All Hands on Deck!

It’s time to close gaps in children’s access to oral health services in Medi-Cal

By Fatima Clark

December 7, 2021

Image via iStock by artist LaylaBird

Oral health is an essential part of children’s overall health and well-being. Just like routine medical check-ups, it’s critical that kids also have yearly check-ups with their dentist.

However, recent data from the federal Centers for Medicare and Medicaid Services highlights that dental care visits for kids are down by 24% compared to pre-pandemic levels – that’s 12.6 million fewer visits to the dentist, nationally.[1] California data also show that fewer kids in our state are accessing care compared to 2019: 44% overall dental utilization in 2020 vs. 56% in 2019.[2] It’s important to address delayed dental care because unmet oral health needs can negatively affect a child’s overall health and well-being in the short and long term. In fact, unmet dental needs can impact every aspect of kids’ lives, including eating, speech, sleep, social development, mental health, and even academic life due to missed school days.

It may come as a surprise, but cavities – which are largely preventable with routine dental care – remain the most common chronic childhood disease. In California, more than 60% of students have experienced tooth decay by 3rd grade and there are wide disparities based on race/ethnicity, income, and language with the highest prevalence of tooth decay seen among Latinx kids (72%), children in low-income families (72.3%), and children in households where Spanish is the primary language (77.9%).[3] Inequitable access to providers, interpretation and translation services, reliable and efficient transportation, and paid time-off are among the many factors that can limit families’ ability to get routine care for their kids. Studies also show children who have poor oral health often miss more school and receive lower grades than children who do not, which can also contribute to educational disparities.[4]

More than 5.2 million California kids have dental coverage through Medi-Cal, yet many of their parents are not aware of the free dental services available to them, such as preventive services—sealants and fluoride varnish—that guard against decay. Educating families and supporting them in getting routine dental care for their kids is one key way that organizations, such as schools and medical sites, can help close gaps in children’s oral health care.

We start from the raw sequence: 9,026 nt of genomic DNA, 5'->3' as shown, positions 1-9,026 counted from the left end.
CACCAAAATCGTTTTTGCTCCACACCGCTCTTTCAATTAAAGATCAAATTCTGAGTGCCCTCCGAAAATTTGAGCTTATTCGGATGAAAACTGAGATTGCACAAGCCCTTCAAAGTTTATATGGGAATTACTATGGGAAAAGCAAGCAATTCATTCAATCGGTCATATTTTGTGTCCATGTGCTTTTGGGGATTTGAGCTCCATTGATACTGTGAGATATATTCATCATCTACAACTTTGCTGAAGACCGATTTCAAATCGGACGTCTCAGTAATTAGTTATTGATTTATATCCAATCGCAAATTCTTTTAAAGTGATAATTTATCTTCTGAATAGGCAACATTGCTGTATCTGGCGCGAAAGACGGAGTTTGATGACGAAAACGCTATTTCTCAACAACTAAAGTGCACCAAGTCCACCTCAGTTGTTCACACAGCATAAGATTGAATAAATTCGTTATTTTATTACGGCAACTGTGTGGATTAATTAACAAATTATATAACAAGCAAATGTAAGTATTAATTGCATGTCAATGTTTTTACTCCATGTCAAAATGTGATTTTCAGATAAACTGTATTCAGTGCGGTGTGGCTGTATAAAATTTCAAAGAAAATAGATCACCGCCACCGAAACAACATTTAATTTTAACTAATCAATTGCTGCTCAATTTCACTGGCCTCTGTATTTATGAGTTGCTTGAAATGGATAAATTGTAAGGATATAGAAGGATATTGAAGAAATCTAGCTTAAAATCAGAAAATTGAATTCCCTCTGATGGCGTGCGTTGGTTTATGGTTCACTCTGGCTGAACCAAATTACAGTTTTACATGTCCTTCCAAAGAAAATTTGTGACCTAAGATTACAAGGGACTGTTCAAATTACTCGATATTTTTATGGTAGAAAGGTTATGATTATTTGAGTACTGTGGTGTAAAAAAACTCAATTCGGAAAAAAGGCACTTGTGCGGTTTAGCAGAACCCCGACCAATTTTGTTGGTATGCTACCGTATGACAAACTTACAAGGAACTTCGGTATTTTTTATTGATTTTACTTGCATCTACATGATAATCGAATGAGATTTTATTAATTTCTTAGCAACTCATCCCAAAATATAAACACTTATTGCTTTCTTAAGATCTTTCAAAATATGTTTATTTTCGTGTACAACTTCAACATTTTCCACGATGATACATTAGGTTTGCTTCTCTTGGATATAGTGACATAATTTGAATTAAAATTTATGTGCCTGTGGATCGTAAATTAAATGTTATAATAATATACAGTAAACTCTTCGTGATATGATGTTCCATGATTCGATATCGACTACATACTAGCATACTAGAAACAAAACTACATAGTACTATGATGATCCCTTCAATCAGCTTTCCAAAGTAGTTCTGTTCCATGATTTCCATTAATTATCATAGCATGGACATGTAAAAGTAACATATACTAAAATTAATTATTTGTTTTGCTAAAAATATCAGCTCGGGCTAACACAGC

As California continues to adjust to the latest stage of the pandemic, an “all hands on deck” approach will be needed to connect kids to health care services that have been largely delayed and still have not rebounded. Community organizations, doctors, educators, and advocates can visit the Smile, California campaign website ( or to access a multitude of free, downloadable resources (e.g., flyers, videos, find a dentist tool, fotonovelas, social media content, etc.) in various languages to help connect families and kids to oral health care.

For more information, visit or or complete this form to request free materials.

[1] Centers for Medicare and Medicaid Services. Medicaid and CHIP and the COVID-19 Public Health Emergency Preliminary Medicaid and CHIP Data Snapshot Services through May 31, 2021. Retrieved from:

[2] Department of Health Care Services. Medi-Cal Dental Services Division Statewide Fact Sheet (August 2021)

[3] California Office of Oral Health. Oral Health Status of Children: Results of the 2018–2019 California Third Grade Smile Survey. Retrieved from:

[4] Griffin SO, Wei L, Gooch BF, Weno K, Espinoza L. Vital Signs: Dental Sealant Use and Untreated Tooth Decay Among U.S. School-Aged Children. MMWR Morb Mortal Wkly Rep 2016;65:1141-1145

Overview of dental benefits in Medi-Cal (in Chinese)


Dental Care Reminder Sheet for Primary Care Providers to Remind Patients to Seek Dental Care